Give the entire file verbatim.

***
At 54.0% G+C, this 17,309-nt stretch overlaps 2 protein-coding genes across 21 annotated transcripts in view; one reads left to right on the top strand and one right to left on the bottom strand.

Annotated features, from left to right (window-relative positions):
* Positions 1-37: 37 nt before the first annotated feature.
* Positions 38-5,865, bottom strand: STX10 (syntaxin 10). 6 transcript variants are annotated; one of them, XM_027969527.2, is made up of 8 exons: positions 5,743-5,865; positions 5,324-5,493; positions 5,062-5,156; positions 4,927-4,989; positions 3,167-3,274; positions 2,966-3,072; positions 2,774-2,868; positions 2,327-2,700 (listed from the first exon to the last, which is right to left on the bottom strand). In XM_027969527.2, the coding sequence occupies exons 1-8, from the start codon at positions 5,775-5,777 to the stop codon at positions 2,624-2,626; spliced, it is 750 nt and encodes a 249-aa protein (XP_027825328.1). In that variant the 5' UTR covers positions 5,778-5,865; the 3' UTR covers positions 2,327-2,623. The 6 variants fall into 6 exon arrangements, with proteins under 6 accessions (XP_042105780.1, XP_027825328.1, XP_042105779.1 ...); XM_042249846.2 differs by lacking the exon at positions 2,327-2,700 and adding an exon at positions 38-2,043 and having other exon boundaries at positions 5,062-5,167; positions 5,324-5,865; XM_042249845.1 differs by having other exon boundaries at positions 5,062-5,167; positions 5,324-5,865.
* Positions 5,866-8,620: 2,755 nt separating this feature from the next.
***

At 54.0% G+C, this 17,309-nt stretch overlaps 2 protein-coding genes across 21 annotated transcripts in view; one reads left to right on the top strand and one right to left on the bottom strand.

Annotated features, from left to right (window-relative positions):
* Positions 1-37: 37 nt before the first annotated feature.
* Positions 38-5,865, bottom strand: STX10 (syntaxin 10). 6 transcript variants are annotated; one of them, XM_027969527.2, is made up of 8 exons: positions 5,743-5,865; positions 5,324-5,493; positions 5,062-5,156; positions 4,927-4,989; positions 3,167-3,274; positions 2,966-3,072; positions 2,774-2,868; positions 2,327-2,700 (listed from the first exon to the last, which is right to left on the bottom strand). In XM_027969527.2, the coding sequence occupies exons 1-8, from the start codon at positions 5,775-5,777 to the stop codon at positions 2,624-2,626; spliced, it is 750 nt and encodes a 249-aa protein (XP_027825328.1). In that variant the 5' UTR covers positions 5,778-5,865; the 3' UTR covers positions 2,327-2,623. The 6 variants fall into 6 exon arrangements, with proteins under 6 accessions (XP_042105780.1, XP_027825328.1, XP_042105779.1 ...); XM_042249846.2 differs by lacking the exon at positions 2,327-2,700 and adding an exon at positions 38-2,043 and having other exon boundaries at positions 5,062-5,167; positions 5,324-5,865; XM_042249845.1 differs by having other exon boundaries at positions 5,062-5,167; positions 5,324-5,865.
* Positions 5,866-8,620: 2,755 nt separating this feature from the next.